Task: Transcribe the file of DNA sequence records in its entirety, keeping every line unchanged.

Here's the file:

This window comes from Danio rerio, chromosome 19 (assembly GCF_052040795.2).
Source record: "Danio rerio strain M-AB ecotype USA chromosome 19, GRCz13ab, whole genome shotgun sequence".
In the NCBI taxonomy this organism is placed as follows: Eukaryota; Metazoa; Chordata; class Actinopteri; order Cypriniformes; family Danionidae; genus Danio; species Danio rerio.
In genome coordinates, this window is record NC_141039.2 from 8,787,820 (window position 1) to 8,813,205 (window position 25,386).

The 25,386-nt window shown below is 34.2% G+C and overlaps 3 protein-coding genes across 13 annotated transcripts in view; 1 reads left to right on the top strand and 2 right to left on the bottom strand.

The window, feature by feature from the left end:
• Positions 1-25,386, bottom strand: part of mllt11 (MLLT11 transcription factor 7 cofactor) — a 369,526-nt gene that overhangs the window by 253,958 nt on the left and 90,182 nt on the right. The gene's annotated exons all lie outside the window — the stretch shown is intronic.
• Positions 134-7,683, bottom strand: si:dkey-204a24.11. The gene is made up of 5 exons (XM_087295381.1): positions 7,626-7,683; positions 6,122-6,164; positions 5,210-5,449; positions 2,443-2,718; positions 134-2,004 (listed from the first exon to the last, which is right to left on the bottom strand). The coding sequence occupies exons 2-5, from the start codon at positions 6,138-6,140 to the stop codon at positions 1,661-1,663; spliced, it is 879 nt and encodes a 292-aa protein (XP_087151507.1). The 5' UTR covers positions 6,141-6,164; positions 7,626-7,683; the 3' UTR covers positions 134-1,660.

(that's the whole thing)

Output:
This window comes from Danio rerio, chromosome 19 (assembly GCF_052040795.2).
Source record: "Danio rerio strain M-AB ecotype USA chromosome 19, GRCz13ab, whole genome shotgun sequence".
In the NCBI taxonomy this organism is placed as follows: Eukaryota; Metazoa; Chordata; class Actinopteri; order Cypriniformes; family Danionidae; genus Danio; species Danio rerio.
In genome coordinates, this window is record NC_141039.2 from 8,787,820 (window position 1) to 8,813,205 (window position 25,386).

The 25,386-nt window shown below is 34.2% G+C and overlaps 3 protein-coding genes across 13 annotated transcripts in view; 1 reads left to right on the top strand and 2 right to left on the bottom strand.

The window, feature by feature from the left end:
• Positions 1-25,386, bottom strand: part of mllt11 (MLLT11 transcription factor 7 cofactor) — a 369,526-nt gene that overhangs the window by 253,958 nt on the left and 90,182 nt on the right. The gene's annotated exons all lie outside the window — the stretch shown is intronic.
• Positions 134-7,683, bottom strand: si:dkey-204a24.11. The gene is made up of 5 exons (XM_087295381.1): positions 7,626-7,683; positions 6,122-6,164; positions 5,210-5,449; positions 2,443-2,718; positions 134-2,004 (listed from the first exon to the last, which is right to left on the bottom strand). The coding sequence occupies exons 2-5, from the start codon at positions 6,138-6,140 to the stop codon at positions 1,661-1,663; spliced, it is 879 nt and encodes a 292-aa protein (XP_087151507.1). The 5' UTR covers positions 6,141-6,164; positions 7,626-7,683; the 3' UTR covers positions 134-1,660.